Bridging the gap with quality cement

TANCEM rises from the pandemic fall, set to double target of profit

Published - March 04, 2022 11:18 am IST - CHENNAI

The brand has a plant in Alangulam in Tirunelveli district and two plants in Ariyalur. 

The brand has a plant in Alangulam in Tirunelveli district and two plants in Ariyalur.  | Photo Credit: Special Arrangement

Some of the best landmarks in Chennai have a tag that’s lesser known. The Gemini Flyover (now Anna Flyover), Napier Bridge and Thalamuthu Natarajan Maligai were either built or entirely renovated with cement churned out by the factories of the Tamil Nadu Cements Corporation Limited (TANCEM).

The brand, a fully owned Government of Tamil Nadu undertaking established almost half-a-century ago, has three plants — one in Alangulam (Tirunelveli district) and two in Ariyalur — with a total capacity of 17 lakh tonnes. The brand was not seen or heard much earlier in the highly competitive industry, due to its low-profile marketing and conservative strategies.

But, it is emerging as a competitor to big players. Widening its modest customer base, TANCEM has opened its doors to major consumers such as the Confederation of Real Estate Developers’ Association of India (CREDAI), Builders Association of India, Tamil Nadu Housing Board and Chennai Metro Rail Limited.

TANCEM showcases two brands — Arasu and the recently launched Valimai — which it claims is the best in the class in terms of quality parameters. Company’s marketing official R. Karthikeyan contends the cost of cement in the industry fell by about ₹60 a bag soon after Valimai was launched by Chief Minister M.K. Stalin last November.

“Our products surpass the best quality specifications in the industry. The National Council for Cement and Building Materials has certified that TANCEM brand products meet Bureau of Indian Standards (BIS) norms. There is a huge demand for our cement but we are not able to meet it due to limited capacity,” says Mr. Karthikeyan.

While the capacity would be enhanced on priority once a loan of ₹626 crore from the State Bank of India is closed. The company is paying a monthly interest of ₹3.5 crore and a quarterly principal repayment of ₹17.78 crore. The COVID-19 pandemic that affected the construction industry added to its problems.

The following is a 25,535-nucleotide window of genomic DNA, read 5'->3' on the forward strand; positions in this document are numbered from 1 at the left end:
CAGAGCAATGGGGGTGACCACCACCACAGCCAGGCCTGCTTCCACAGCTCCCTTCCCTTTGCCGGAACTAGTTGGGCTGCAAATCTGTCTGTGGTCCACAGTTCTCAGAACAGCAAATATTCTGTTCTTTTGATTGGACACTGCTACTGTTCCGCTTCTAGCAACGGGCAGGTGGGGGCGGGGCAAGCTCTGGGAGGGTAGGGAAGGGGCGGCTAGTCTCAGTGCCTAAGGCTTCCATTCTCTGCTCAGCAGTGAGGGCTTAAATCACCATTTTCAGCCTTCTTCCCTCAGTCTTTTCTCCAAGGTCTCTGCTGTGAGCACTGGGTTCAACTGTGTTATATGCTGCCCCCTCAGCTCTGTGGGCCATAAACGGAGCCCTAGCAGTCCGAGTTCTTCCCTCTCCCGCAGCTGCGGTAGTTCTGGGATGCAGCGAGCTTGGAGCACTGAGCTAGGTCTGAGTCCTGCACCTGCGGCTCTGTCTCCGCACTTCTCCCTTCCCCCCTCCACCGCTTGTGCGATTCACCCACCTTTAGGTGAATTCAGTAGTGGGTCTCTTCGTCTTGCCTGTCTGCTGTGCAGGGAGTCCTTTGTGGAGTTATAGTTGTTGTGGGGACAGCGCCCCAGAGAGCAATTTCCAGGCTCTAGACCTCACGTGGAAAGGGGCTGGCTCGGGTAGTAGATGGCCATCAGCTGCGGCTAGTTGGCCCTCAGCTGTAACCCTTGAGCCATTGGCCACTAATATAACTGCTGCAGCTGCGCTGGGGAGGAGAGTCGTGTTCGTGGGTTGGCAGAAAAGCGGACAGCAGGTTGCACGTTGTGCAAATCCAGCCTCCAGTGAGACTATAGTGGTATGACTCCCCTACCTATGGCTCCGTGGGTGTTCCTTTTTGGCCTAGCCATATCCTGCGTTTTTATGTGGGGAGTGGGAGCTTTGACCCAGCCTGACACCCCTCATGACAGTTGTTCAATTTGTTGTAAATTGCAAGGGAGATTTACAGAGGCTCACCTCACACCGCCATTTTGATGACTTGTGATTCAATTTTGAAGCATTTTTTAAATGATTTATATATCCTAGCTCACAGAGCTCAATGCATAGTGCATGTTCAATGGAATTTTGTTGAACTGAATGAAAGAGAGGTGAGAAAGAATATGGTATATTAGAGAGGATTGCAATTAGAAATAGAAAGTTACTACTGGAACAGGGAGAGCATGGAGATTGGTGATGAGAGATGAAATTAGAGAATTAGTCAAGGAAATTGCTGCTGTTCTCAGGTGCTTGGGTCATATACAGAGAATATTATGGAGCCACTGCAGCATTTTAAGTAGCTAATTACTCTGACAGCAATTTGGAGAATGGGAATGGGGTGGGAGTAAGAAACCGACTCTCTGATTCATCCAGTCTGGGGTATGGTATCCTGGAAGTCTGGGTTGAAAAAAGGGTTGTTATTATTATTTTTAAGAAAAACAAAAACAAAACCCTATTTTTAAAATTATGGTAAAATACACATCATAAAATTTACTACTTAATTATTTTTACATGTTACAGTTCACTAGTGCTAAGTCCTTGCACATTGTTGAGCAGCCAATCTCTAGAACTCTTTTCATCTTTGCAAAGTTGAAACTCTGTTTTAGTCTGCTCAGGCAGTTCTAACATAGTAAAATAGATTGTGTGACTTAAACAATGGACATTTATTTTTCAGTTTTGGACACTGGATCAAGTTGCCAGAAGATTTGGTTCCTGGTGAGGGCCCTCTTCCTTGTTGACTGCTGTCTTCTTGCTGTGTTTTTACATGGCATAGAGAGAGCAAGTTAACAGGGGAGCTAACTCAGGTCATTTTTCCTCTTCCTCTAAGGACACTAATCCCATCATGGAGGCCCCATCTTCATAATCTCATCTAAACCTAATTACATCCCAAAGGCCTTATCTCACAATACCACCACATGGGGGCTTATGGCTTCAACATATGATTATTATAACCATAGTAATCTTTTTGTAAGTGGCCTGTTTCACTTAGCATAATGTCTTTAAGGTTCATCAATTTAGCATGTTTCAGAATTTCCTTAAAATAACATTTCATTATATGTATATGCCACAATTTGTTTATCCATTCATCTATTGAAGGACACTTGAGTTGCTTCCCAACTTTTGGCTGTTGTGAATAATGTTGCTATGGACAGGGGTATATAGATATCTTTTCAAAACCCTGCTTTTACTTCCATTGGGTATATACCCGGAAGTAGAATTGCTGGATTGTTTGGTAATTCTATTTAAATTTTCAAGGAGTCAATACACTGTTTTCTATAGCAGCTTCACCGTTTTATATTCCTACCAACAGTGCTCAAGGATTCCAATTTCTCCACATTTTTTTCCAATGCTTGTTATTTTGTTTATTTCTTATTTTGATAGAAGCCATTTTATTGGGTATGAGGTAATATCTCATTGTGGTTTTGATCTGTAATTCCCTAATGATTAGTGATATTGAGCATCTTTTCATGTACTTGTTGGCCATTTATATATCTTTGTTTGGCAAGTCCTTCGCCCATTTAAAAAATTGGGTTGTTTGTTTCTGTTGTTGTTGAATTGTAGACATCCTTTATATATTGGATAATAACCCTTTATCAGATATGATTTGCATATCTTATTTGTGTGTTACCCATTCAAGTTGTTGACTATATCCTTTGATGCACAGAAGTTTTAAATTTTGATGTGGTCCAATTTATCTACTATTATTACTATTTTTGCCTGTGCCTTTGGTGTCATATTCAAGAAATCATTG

TANCEM suffered huge losses in the last two years owing to the adverse impact on sales. However, as the industry opened up in phases, the company reached out to consumers with an aggressive marketing strategy. It is planning to offer a credit facility against bank guarantee on bulk purchases.

“In terms of pricing, we are cheaper by ₹75-₹100 per bag. Despite loan repayment and procurement slowdown, we were able to make profits. The company suffered a loss of ₹53 crore and ₹31.26 crore in 2020-21 and 2019-20 respectively. But we managed a turnaround in 2021-22. The company recorded a profit of ₹104.2 crore in April-January- end this financial year. By the end of this fiscal, we hope to touch ₹120 crore, which would be more than doubling the profit target of ₹53 crore for this fiscal,” says TANCEM Managing Director Anil Meshram.

Some of the challenges the company is battling is the recovery of dues from major buyers like the District Rural Development Agency and the cost of ₹9 crore per year incurred towards the purchase of fly ash which was till recently provided free by TANGEDCO.

Mr. Meshram is confident Valimai will soon emerge as the flagship of TANCEM as it is one of the most cost-effective products in the market. “Valimai provides improved workability, durability and enhanced compressive strength. It has a consistent and quick hardening character with a smooth surface that reduces the cost of colour wash.”

While offering the best quality cement at the lowest cost, and taking care of its employees, the company is running its social obligation scheme of Amma Cement (launched by the previous AIADMK government) by providing subsidised cement to people whose annual income was less than ₹3 lakh.

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